On page 31, is this: “The underlying premise of community service, that offenders are more valuable to the community when engaged in voluntary service than when incarcerated, rests upon the assumption that those offenders will be responsibly monitored.” I admit I laughed out loud at this. It’s a nice assumption, but given how many people are getting away with paying for a letter saying they did community service when they really didn’t, I think it’s a misplaced assumption.

One final note: the publication Giving Back: Introducing Community Service Learning, Improving Mandated Community Service for Juvenile Offenders, An Action Guide for Youth Court Programs and the Juvenile-Justice System is OUTSTANDING. I think any manager of volunteers should read it, regardless of the volunteers’ ages, particularly the parts about how to make the community service transformative. It’s a great way to make volunteering at your organization more than just getting lots of volunteer hours to brag about.

Also see:

  • Requiring jobless to volunteer – reality check
  • Kentucky politicians think volunteers are free

    Yes, I love court-ordered community service folks

    Supervising online volunteers in court-ordered settings

    Proud to fool courts re: community service

    Selling community service leads to arrest, conviction

    Haters gonna hate, November 2014 update on Community Service Help and other similar, unethical companies

    Community Service Help Cons Another Person – a first-person account by someone who paid for online community service and had it rejected by the court.

    Online community service company tries to seem legit, a November 2013 update about efforts these companies are making to seem legitimate

    Update on a virtual volunteering scam, from November 2012.

    What online community service is – and is not – the very first blog I wrote exposing this company, back in January 2011, that resulted in the founder of the company calling me at home to beg me to take the blog down

    Online volunteer scam goes global, a July 2011 update with links to TV stories trying to expose these scam companies

    Courts being fooled by online community service scams, an update from November 2011 that is the most popular blog I’ve ever published

    Proud to fool courts re: community service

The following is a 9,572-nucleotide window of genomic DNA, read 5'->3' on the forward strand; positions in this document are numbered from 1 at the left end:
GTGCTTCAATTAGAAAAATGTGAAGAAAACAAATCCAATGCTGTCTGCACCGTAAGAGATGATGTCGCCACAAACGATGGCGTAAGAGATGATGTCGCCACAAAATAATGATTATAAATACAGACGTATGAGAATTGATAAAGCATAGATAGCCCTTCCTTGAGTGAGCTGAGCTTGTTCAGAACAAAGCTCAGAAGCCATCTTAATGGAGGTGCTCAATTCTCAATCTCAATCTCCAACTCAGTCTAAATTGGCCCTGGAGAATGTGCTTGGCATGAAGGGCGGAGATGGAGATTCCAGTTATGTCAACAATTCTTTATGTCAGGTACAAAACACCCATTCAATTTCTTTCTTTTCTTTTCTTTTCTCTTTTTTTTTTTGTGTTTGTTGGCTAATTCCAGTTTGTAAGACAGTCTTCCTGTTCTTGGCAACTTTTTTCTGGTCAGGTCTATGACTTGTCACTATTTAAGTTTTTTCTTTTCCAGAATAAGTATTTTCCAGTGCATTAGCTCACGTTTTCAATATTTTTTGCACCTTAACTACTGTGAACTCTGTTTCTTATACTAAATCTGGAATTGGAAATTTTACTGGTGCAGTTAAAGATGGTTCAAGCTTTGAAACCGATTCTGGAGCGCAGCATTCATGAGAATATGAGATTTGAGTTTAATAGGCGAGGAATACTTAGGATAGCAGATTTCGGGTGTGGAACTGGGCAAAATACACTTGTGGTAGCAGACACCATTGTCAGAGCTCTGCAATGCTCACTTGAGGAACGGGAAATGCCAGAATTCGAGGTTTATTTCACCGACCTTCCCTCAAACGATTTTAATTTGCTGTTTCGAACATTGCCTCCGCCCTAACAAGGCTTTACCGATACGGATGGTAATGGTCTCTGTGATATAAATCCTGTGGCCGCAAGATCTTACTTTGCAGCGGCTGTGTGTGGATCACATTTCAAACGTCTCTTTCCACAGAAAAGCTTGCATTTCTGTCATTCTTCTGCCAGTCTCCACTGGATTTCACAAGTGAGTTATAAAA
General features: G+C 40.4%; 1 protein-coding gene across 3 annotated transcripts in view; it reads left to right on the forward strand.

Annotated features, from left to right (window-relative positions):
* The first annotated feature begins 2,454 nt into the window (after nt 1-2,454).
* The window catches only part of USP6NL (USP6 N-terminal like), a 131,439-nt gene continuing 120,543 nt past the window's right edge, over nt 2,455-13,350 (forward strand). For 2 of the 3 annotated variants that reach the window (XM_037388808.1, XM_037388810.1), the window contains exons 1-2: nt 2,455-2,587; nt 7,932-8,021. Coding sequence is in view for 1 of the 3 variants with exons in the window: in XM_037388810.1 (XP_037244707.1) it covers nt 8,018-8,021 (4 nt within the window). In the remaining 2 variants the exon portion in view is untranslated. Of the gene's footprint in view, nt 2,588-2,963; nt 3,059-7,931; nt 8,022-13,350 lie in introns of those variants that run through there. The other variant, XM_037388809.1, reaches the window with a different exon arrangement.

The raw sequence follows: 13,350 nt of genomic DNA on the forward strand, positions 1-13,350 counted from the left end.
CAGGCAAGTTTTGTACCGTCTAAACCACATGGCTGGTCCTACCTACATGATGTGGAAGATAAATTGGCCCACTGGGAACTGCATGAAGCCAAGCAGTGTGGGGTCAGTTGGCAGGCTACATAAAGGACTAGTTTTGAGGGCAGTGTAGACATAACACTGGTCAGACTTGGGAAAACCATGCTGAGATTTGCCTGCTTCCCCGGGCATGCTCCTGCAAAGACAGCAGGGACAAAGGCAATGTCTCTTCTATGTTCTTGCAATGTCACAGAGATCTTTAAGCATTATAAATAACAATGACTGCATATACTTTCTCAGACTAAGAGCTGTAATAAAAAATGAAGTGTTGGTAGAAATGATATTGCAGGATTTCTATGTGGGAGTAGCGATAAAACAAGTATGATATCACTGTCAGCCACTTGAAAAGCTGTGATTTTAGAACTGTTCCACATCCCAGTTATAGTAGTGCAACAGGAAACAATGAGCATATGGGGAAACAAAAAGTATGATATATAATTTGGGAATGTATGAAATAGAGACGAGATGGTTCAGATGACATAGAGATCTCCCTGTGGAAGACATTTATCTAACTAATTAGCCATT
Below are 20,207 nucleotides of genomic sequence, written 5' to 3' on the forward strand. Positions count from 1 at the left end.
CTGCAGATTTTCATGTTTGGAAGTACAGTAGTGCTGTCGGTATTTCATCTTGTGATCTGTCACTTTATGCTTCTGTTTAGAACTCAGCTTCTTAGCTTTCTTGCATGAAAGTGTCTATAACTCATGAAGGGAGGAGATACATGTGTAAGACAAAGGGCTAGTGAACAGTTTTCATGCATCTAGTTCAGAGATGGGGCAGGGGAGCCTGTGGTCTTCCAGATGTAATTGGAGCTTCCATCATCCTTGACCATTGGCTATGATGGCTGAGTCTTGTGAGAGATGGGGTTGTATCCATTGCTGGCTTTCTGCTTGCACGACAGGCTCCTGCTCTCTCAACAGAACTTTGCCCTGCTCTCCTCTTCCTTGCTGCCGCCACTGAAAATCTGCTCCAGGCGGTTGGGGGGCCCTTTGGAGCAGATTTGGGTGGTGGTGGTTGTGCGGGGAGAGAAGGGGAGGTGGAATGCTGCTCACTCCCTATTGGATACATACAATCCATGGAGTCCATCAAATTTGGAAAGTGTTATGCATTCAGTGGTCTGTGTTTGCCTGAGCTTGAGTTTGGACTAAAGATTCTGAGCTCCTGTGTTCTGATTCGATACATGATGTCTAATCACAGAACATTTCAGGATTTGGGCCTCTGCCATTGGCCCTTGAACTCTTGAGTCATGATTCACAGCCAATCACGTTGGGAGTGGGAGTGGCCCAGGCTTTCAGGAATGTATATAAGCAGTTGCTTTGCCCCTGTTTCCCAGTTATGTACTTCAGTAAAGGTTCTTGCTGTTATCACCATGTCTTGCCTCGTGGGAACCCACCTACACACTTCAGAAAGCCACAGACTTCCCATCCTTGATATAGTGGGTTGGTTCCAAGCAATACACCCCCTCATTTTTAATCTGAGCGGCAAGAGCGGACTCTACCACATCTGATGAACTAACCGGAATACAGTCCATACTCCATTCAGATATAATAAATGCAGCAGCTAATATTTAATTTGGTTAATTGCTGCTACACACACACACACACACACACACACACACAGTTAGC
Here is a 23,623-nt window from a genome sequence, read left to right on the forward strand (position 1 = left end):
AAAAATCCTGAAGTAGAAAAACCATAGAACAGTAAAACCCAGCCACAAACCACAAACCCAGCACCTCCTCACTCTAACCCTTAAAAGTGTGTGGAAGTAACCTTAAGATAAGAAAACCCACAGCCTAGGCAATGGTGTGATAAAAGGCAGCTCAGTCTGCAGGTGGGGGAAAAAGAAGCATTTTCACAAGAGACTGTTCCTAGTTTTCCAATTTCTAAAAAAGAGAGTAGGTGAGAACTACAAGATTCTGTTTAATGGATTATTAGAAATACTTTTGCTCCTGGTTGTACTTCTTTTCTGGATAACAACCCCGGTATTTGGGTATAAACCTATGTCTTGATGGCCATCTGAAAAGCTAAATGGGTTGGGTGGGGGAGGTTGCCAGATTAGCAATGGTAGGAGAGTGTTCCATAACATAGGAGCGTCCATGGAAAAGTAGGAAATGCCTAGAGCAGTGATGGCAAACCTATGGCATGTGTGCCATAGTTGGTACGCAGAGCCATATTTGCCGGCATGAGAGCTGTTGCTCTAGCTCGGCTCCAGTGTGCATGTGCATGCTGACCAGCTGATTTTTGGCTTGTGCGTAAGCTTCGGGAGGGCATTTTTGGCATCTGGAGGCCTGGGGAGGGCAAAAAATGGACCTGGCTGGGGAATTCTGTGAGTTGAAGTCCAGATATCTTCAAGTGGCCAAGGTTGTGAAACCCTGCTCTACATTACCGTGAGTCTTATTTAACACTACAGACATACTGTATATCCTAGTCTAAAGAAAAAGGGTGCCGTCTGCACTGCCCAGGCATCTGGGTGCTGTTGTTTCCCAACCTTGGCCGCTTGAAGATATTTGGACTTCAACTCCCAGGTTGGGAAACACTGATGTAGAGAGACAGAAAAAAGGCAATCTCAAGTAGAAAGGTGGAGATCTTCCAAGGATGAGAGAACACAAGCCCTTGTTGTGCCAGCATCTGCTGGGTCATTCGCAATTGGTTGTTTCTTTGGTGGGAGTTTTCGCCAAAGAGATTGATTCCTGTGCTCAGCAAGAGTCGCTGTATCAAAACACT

justice“Jay” of this IP address: 68.37.81.189 (he didn’t give a real email address) commented on the most popular blog I’ve ever written, one where I exposed a company called Community Service Help, Inc. and its affiliated nonprofit, Terra Research Foundation:

    I completed approx. 300 hours of community service online with some site and it was affiliated with the Terra Research Foundation back in about 2013. I work full-time and have far better things to do than complete community service and jump through the endless hoops the court system makes you go through in their attempt to “fix” me over a minor violation. I presented the hours sheet to my Probation Officer and he never asked what I was doing for community service exactly, and guess what, I never felt the need to tell him either. That’s his job to find out if it’s legit or not, not mine. He approved it once I completed all the hours and that was the end of it, I haven’t felt a single ounce of remorse for it either. We all moved on with our lives. So, kudos to anyone who has “fooled” the court system by completing online community service by watching videos. You made the right decision.

    I’m so glad Jay wrote. Like others who regularly write to insult me regarding this blog, Jay really wanted to mock me for my hardline advocacy over the years against Community Service Help and Terra Research Foundation – both of which have taken down their websites and, apparently, have gone out of business (hurrah!). But instead, he provided a perfect comment that shows exactly why these organizations are unethical and even illegal: here’s a person admitting that it wasn’t really community service. He’s admitting it was a lie. He got away with it but, of course not everyone does. And, thankfully, at least some companies are getting targetted by law enforcement and paying a steep price for what the courts are seeing as not just inappropriate activities, but illegal activities.